And underneath it all was this incredibly passionate yearning for a woman, for companionship, for sharing, and above all for sex, and the fear of them I didn’t know I had. I didn’t know then as I know now that I needed to love someone more than I needed to be loved. I needed to serve someone, to please someone, to be needed by someone, and for a woman to relieve me of a sexual hunger that has never subsided, never gotten anything but stronger, even today at 68 years old. I needed intimacy. I still do. I could not find it. I still can’t.
Why has it always been this way for me? Why is it that other men I’ve known seem to have satisfied their sex-hunger before they were 30? What is it about me that frustrates the strongest urge I have ever had? I don’t know. I would be a liar if I said I didn’t care.
I guess I was a bad lover. My first sexual experience at 16 had been with a prostitute in the Midway Hotel of Port Arthur, TX--a whorehouse. Forget getting it from one of the “nice girls” of
I wasn’t brought up like that. Most of my family were women. My grandmother whipped my butt if I hurt or was disrespectful to my older sister. My mother was gentle and kind even though she was an illogical drunk (like me.) I was taught to “turn the other cheek” when insulted. My stepfather
I played football until I was hurt badly in fifth grade, but I greatly enjoyed collecting butterflies, the only pretty bug in the world. I loved birds and flowers, trees and sunsets, and the sweet dark blackberries which grew in bushes near the railroad tracks. I was fascinated by rivers and bayous, and by most of the animals I’ve encountered on my long and unfinished hegira. And after I discovered their beauty and felt their magnetic and irresistible attraction, I loved and longed for girls, and later, women.
From first to third grade in
The only thing on earth more lovely than a beautiful woman is any human infant. If an infant can’t fill you with compassion and love, in my opinion, there really is something wrong with you. Anybody who can deliberately hurt an infant, or torture or kill an infant, as far as I am concerned, has lost his or her claim on humanity. I would simply and without remorse kill that unredeemable monster and call it self-defense.
I just walked outside this nice coffee house in Marigny for a smoke and felt up a tree. I don’t know what kind it is and don’t care. It’s about 30 feet high and flourishing with the green leaves of God. Look at the solidity and strength of a tree. Feel it. Sense its purpose for Man and Earth and know you can never make one, and are not supposed to. All you can do is appreciate it and use it without harm, selfish exploitation or greed. Use it for shade or for building or for beauty and if you are lucky or blessed you can love it. To love a tree or anything or anyone at all is the greatest blessing of all.
I walked back and a bearded man was strumming perfectly some chords on a guitar with fine skill and rhythm. I closed my eyes and leaned against the building not looking at him and listened with my ears and felt with my heart the soft beauty and loveliness of his tune. I could have cried with gratitude (you can see I’m a big crybaby at heart) for those few moments.
It’s the same way with me about women. Sometimes I love them so much it wants to tear me in half. God truly did give them to men and us to them. But our lives and society are sick with selfishness and greed, ambition and competition, and what often seems beautiful outside can contain the most awful ugliness within. Nobody is excepted or exempt from catching it or infecting others with it, and certainly no human being is perfect or ever will be.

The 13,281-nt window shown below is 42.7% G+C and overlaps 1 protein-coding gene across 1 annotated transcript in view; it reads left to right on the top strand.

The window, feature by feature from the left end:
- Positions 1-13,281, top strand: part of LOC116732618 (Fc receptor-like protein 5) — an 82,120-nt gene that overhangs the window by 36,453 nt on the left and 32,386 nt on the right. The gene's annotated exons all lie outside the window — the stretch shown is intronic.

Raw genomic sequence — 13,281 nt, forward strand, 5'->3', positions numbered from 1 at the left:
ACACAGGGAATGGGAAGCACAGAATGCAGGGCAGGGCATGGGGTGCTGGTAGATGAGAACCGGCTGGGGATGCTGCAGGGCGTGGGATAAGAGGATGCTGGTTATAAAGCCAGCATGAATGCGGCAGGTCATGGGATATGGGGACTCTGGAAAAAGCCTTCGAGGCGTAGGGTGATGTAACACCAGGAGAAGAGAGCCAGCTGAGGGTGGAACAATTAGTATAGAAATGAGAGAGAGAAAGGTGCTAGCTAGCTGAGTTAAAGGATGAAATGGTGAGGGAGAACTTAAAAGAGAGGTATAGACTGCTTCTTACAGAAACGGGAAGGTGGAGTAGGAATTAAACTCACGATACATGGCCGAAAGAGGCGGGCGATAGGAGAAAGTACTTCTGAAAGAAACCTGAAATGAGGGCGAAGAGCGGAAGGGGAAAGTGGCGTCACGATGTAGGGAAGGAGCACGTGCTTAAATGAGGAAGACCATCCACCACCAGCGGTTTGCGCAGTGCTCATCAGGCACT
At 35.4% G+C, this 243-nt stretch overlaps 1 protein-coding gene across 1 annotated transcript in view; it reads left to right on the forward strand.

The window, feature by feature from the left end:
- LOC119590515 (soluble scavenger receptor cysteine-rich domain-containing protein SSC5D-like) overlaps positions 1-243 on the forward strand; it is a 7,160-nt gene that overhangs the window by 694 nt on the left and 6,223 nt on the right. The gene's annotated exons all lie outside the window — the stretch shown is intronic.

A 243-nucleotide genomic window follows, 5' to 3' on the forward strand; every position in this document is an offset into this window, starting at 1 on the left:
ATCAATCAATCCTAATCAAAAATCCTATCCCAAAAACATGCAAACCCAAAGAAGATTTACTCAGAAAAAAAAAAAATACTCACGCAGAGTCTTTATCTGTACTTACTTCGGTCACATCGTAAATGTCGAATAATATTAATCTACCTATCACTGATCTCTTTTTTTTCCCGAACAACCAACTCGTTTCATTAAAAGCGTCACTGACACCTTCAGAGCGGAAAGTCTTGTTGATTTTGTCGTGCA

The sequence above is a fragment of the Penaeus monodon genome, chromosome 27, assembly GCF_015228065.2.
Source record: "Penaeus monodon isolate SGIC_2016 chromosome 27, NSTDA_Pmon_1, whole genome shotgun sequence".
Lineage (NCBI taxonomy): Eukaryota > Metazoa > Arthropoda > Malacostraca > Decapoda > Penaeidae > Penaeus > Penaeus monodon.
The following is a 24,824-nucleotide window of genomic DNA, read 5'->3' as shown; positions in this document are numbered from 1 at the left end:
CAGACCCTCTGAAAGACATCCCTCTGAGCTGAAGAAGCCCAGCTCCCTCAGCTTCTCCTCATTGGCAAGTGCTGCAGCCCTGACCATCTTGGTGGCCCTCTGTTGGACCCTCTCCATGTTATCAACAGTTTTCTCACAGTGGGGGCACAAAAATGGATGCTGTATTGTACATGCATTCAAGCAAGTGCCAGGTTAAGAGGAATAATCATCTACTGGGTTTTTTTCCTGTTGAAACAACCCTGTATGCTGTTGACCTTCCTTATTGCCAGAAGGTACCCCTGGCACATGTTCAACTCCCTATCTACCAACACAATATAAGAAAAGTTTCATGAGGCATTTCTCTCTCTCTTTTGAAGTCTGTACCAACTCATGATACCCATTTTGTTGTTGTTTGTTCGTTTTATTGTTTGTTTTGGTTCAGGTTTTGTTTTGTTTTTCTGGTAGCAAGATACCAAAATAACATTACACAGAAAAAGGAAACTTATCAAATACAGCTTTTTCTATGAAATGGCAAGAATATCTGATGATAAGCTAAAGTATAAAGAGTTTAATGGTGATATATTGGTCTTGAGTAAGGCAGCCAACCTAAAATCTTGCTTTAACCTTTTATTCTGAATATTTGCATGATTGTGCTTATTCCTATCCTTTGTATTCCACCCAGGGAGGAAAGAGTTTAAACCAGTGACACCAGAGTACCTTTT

There was a fine girl whose name I’ve forgotten. It was 1958 and I knew I was leaving
She had short straw blond hair and wore jeans instead of the dresses other girls wore. She had a slim body and small breasts and a fine complexion and a spark in her eye. Unlike us she smiled a lot, and I saw that she liked me best. She talked to me more than to
No girl had ever done that. I was so surprised I think I only looked at her sweet blue eyes and said, “Okay I’ll write to you.” She wrote her address and as soon as I got home I copied it into a small address book and stored it in the things I was packing without my mother knowing yet that I was leaving.
The next day I walked into the living room with my suitcase where my mother was sitting watching television and told her I was leaving. As I’ve told in this story before, I had run away at 15 after she’d jailed me. I’d been caught in
That night in
I received a reply a week later. It contained only a few sentences, and the only one I never forgot went: “Well
In the Marine Corps I had nothing but prostitutes for four years. Prostitutes in
I learned my lesson about prostitutes with the third one I had in the Cape Fear Hotel in
I never had a woman who wasn’t a prostitute until I met a bartender in
But somehow I found five women in my life who liked and wanted me and in at least two cases actually loved me, and I them. None of those relationships lasted long enough for me to actually learn how to be a good lover. I was 50 when I caught on, and by then it was too late, because the ones I wanted (the young ones) didn’t want me. The irony is that most old men want the same kind of women they had when they were young, vital and potent: young, beautiful, sexy women.
But most young women are disgusted by the thought of sex and intimacy with old men. That’s just the way it is and maybe the way it’s supposed to be but it doesn’t seem right. Yet the longing and yearning never stopped for me. I never was satisfied enough or pleased them enough because I didn’t know how. I was selfish and stupid and wanted only what I wanted, my own rude satisfaction.
But I never—except once with
But I failed anyhow at becoming Fidel’s “new man” for years, and today I really don’t know what I am. Every moment I wonder if I’m telling myself and others the truth or if I’m only pretending and presenting the person I want to be but am not. Is this me or another persona? Is this another mask hiding an injured little boy? I’m too complex even for me to understand it all.
But I understand this: women are not so unlike men as many of them suppose. I cannot imagine a human being from
This is all I have to say about it now. I feel that I’ve broken the ice on the subject and might be able to get more specific and forthcoming but not now. Not now. I don’t want to get it wrong or do injustice to the beautiful and loving women I’ve tried with and lost or abandoned. Not now.
The women I’ve mentioned here I never really had. Of the ones I did have, well, I don’t know what they think of me or if they think of me at all. But I never stopped loving any of them. Loving them too late with an aching and busted heart that won’t heal.